It’s hard to explain rationally, but there are some locations for me where the light is just different – with a special quality unique to that area. One place that qualifies is Cape Cod, whose light is described in photos and words in Joel Meyerowitz’s ground-breaking book Cape Light. Another area I’d definitely nominate for the extraordinary quality of its light is the Palouse, an approximately 4,000 square mile area in Northeast Idaho and Southwest Washington, about 30 minutes south of Spokane.
I’ve been to the Palouse many times and feel that it’s one of the most unique and beautiful areas to photograph in the United States. If you’ve never been, it should definitely be on your photography bucket list. Often called “our Tuscany,” it’s where much of our nation’s wheat is grown, along with barley, canola and other grains.
While the Palouse attracts photographers from all over the world, the real artists there are the farmers, though they may not realize it. As they cultivate the land, they carve sensuous patterns in the rolling asymmetrical countryside for us crazy photographers to shoot! And the colors and shapes are constantly changing as crops grow in, are harvested, new crops are planted and the seasons change. Fields of wheat that are a brilliant green in the spring and summer turn golden in the Fall and move gracefully in the wind. You will be stunned the first time you round a corner to see acre after acre of brilliant yellow canola.
While there are several iconic locations, including dilapidated barns, abandoned houses and old, rusting vehicles, the greatest way to discover the Palouse is to just drive around and explore the back roads. You never know what you’ll run across. One location that seems bland at one time of year can be spectacular a month later.
One “must” location is Steptoe Butte, where you get spectacular vistas of the undulating patterns of this amazing countryside. Make sure you visit, at the very least, at both sunrise and sunset. For me, each trip to Steptoe brings a new and different quality of light.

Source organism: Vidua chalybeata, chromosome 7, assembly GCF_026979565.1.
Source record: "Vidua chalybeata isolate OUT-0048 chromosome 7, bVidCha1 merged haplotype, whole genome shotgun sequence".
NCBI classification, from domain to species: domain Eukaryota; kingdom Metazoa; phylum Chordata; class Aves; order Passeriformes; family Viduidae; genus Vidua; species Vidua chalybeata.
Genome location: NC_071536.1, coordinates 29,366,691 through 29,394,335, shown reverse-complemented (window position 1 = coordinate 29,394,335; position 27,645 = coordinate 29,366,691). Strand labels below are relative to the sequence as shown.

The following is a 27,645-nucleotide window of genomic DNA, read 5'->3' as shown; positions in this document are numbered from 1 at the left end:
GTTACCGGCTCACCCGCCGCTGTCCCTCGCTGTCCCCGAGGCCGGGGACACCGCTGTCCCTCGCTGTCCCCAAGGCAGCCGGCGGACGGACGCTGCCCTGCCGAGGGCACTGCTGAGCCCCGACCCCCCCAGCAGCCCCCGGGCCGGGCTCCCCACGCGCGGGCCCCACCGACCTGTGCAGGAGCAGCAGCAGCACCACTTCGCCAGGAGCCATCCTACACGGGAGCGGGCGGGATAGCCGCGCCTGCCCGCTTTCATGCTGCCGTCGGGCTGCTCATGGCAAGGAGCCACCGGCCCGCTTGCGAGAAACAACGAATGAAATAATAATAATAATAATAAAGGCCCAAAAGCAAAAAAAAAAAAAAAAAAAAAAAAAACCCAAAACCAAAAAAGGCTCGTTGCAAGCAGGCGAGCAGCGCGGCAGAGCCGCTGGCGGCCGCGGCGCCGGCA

And if you’re lucky, you’ll even be rewarded with a rainbow (above) or unusually dramatic light (below).
Along with the farmers, the other primary artist of the Palouse is Mother Nature, if you’re lucky creating some of the most dramatic skies and cloud formations you’ve ever seen.
When I’m in the Palouse, the one filter that stays on my camera almost all the time is the Singh-Ray warming polarizer. Whether it’s to pop the puffy white clouds against the dark blue sky or to knock down haze or remove glare from an old truck, it is the one essential filter for the Palouse.
It is important to remember that a polarizer is not an on-off switch. It does not always need to be rotated to achieve its fullest effect; it can be rotated to taste. This is especially important when shooting on the wide side with skies. Over-polarization can make the natural variation of the blue become uneven and obviously polarized, which you don’t want. In this case, it would be wise to back off on the amount of polarization. In fact, there are times where I will shoot a fully polarized frame for the land and an un-polarized or slightly polarized frame for the sky. I will then blend the two in Photoshop.
Another essential filter for the Palouse is the Vari-N-Duo or a 5-stop Mor-Slo filter together with a polarizer, for capturing dramatic motion pans of the colorful fields, especially from high up on Steptoe Butte.
The Palouse is worth a visit at almost any time of year, but summer and Fall are the most popular times for photography. I can almost guarantee you won’t be disappointed!
John at his best! Enjoyed this.